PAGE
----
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Dilated hypertrophy: a distinct pattern of cardiac remodeling in preterm infants



Young adults born preterm have remodeled hearts, i.e., altered cardiac shape and size with impaired cardiac function. At present, the natural history and pattern of prematurity related cardiac remodeling are not clearly established. The aim of this study was to compare the left ventricle (LV) geometry and function of preterm infants at 36 weeks postmenstrual age (PMA) with gestation matched newborn infants.


LV end diastolic volume index (LV EDVI), LV mass index (LVMI), relative wall thickness (RWT), and sphericity index (SI) were prospectively obtained with echocardiography. LV geometry was classified according to the Gaasch method. LV function was assessed by determining ejection fraction (EF), longitudinal strain (LS), mitral annulus systolic motion (s’), and estimated LV filling pressure (E/e’).


Eighty-three preterm infants between 23 and 29 weeks gestation, and 40 infants of 36 weeks gestation at birth were analysed. LV EDVI, LVMI, SI, LS, s’, and E/e’ were higher in preterm group while RWT and EF were comparable between groups. LV showed normal geometry in 55.4%, physiological enlargement in 23% and dilated hypertrophy in 21.6% preterm infants.


At 36 week, preterm infants have significantly dilated, hypertrophied, and more spherical LV with impaired diastolic function compared with PMA matched newborn infants.


Exposure of immature organ systems to suboptimal extrauterine environment following preterm birth, can lead to altered organ development and increased risk of long term morbidity and mortality.1,2,3,4 Recent evidence suggests that similar to brain, lungs, and eyes, cardiac development is also adversely affected by preterm birth.3,4,5,6,7,8 Reduced number of cardiac muscle cells due to an early switch of the fetal hyperplastic pattern of cardiomyocyte growth to the postnatal hypertrophic pattern, combined with a prolonged exposure to an altered hemodynamic load following preterm birth can lead to cardiac remodeling, defined as changes in myocardial architecture, cardiac size, shape, and function.9,10,11,12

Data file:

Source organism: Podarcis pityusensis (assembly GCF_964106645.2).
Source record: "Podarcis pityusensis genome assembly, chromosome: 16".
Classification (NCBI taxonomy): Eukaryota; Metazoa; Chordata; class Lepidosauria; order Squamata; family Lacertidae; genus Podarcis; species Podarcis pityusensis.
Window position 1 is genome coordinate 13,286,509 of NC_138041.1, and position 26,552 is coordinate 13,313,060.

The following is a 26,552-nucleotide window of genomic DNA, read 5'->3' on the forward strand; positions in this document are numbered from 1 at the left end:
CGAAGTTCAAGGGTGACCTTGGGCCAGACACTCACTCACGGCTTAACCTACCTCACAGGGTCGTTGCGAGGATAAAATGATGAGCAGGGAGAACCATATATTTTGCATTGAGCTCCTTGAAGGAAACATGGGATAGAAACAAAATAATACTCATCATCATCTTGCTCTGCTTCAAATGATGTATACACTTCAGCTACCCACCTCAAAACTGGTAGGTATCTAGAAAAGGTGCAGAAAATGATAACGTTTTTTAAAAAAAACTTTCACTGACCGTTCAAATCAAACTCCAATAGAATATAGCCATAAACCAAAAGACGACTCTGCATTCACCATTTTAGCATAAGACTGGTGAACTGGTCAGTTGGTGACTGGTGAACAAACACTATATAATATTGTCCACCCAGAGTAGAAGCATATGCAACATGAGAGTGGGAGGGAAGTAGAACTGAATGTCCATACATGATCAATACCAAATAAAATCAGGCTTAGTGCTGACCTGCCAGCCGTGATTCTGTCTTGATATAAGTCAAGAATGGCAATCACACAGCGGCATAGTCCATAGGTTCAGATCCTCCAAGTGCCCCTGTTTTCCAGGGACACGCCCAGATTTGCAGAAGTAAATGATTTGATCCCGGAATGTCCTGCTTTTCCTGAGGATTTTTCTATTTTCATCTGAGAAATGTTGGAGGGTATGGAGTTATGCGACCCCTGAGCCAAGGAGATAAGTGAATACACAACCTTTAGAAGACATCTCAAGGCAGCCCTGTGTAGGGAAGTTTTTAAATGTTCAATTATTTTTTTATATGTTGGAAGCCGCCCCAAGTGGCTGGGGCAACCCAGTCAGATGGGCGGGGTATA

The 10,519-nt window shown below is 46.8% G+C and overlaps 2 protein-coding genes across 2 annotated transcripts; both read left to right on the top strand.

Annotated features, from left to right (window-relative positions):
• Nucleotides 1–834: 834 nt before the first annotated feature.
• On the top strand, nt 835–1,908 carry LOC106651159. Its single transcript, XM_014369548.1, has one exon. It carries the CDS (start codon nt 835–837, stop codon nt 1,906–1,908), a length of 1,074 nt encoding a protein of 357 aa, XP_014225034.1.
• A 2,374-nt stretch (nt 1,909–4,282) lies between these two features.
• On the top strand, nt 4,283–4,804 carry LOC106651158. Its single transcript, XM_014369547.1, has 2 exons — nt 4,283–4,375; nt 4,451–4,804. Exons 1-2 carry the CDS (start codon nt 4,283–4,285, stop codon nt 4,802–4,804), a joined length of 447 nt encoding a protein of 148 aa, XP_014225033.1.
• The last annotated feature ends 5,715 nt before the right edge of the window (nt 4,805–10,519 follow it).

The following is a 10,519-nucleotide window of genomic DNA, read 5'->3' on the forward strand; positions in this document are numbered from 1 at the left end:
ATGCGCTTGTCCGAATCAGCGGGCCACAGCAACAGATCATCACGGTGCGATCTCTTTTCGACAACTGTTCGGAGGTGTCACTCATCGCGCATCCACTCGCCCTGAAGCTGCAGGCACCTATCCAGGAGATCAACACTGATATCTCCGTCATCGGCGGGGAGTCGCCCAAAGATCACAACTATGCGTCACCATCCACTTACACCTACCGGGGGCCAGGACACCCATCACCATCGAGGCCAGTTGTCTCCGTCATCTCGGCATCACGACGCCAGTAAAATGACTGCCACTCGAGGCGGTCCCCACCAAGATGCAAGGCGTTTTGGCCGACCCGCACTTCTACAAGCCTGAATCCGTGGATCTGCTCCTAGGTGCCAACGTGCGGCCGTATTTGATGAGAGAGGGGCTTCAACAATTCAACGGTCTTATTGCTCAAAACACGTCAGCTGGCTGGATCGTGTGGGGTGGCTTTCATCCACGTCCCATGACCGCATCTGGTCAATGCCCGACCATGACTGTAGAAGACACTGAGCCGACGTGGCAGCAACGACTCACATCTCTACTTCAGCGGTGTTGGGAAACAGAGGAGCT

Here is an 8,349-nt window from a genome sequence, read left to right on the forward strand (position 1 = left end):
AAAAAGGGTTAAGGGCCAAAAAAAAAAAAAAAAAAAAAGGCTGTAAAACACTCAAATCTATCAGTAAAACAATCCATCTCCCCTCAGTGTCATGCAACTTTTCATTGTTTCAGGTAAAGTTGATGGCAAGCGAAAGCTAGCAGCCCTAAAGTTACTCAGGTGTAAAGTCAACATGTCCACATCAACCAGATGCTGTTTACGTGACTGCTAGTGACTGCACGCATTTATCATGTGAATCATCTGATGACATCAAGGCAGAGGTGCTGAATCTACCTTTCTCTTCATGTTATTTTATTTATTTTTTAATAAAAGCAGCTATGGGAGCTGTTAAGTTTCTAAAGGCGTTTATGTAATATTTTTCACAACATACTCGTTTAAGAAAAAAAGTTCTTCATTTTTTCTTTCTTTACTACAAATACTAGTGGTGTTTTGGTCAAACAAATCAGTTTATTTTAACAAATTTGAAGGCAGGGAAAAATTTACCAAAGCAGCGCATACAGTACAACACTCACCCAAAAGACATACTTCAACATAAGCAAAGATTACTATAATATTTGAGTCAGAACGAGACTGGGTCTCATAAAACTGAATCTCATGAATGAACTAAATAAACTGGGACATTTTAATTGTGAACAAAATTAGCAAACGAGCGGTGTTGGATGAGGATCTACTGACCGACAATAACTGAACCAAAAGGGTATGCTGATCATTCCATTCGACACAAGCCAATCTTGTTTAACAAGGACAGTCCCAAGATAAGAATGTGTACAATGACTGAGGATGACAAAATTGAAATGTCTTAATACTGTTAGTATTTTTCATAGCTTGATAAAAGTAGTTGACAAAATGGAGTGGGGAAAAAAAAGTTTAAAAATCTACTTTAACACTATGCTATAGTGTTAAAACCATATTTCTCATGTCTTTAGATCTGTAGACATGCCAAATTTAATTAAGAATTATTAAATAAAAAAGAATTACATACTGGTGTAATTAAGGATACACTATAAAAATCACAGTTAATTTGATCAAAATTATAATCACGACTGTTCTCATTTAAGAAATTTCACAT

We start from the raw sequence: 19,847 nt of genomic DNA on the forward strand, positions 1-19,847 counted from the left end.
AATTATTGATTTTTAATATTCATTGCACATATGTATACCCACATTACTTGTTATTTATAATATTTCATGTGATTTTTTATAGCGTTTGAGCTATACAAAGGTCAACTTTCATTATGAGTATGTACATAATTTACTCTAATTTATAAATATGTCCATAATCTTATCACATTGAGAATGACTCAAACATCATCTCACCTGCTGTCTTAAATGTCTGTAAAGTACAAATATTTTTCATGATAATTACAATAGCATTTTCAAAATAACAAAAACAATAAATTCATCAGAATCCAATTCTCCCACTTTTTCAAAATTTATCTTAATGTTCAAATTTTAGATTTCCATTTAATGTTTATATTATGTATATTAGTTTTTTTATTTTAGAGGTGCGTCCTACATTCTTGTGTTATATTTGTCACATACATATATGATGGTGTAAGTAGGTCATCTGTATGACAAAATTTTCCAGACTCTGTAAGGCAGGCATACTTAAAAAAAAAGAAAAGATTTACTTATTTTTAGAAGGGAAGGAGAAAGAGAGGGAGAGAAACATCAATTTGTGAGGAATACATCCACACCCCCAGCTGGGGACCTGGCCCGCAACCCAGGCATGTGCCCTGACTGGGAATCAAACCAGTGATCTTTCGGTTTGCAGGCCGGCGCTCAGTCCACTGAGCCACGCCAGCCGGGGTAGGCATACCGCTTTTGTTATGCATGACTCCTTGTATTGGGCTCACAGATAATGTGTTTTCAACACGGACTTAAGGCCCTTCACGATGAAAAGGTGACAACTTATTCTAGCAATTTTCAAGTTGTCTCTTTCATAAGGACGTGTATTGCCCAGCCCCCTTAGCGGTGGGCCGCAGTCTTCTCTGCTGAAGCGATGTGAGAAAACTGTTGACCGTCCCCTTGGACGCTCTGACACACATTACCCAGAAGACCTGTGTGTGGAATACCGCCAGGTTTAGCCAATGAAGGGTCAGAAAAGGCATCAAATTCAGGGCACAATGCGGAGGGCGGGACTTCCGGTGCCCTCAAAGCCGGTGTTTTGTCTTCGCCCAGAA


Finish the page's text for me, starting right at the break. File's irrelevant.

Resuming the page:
Several human and animal studies show that preterm birth is associated with cardiac remodeling.8,11,13 Young adults, born preterm, have  significantly shorter and thicker left ventricle (LV) with impaired cardiac function compared with young adults born at term.8,14 Children, born extremely preterm, are reported to have significantly smaller LV with altered function compared with children born at term.15 In a large population based study from Sweden, Carr et al. noted a 17 times higher incidence of heart failure in children and young adults born extremely preterm.6 Although cardiac remodeling after preterm birth is widely reported, its natural history is not well established. Clear understanding of its origin, pattern and progression over time could prove useful in identifying infants at risk of adverse long term cardiovascular outcomes. Currently, there is not enough data to suggest or refute presence cardiac remodeling in preterm infants during the neonatal intensive care period.16

The aim of this study was to explore if the LV of preterm infants showed evidence of remodeling at 36 weeks postmenstrual age (PMA). Based on the current understanding that preterm infants face both increased preload and afterload compared with a fetus, we hypothesized that their LV will be dilated and hypertrophied. At present, it is also not known whether the preterm heart has a typical geometric pattern. In adults, certain patterns of cardiac remodeling are independent predictors of adverse cardiovascular outcomes.17,18,19,20,21 Our secondary aim was to classify LV geometry of preterm infants into the currently established patterns of cardiac remodeling.18,19,20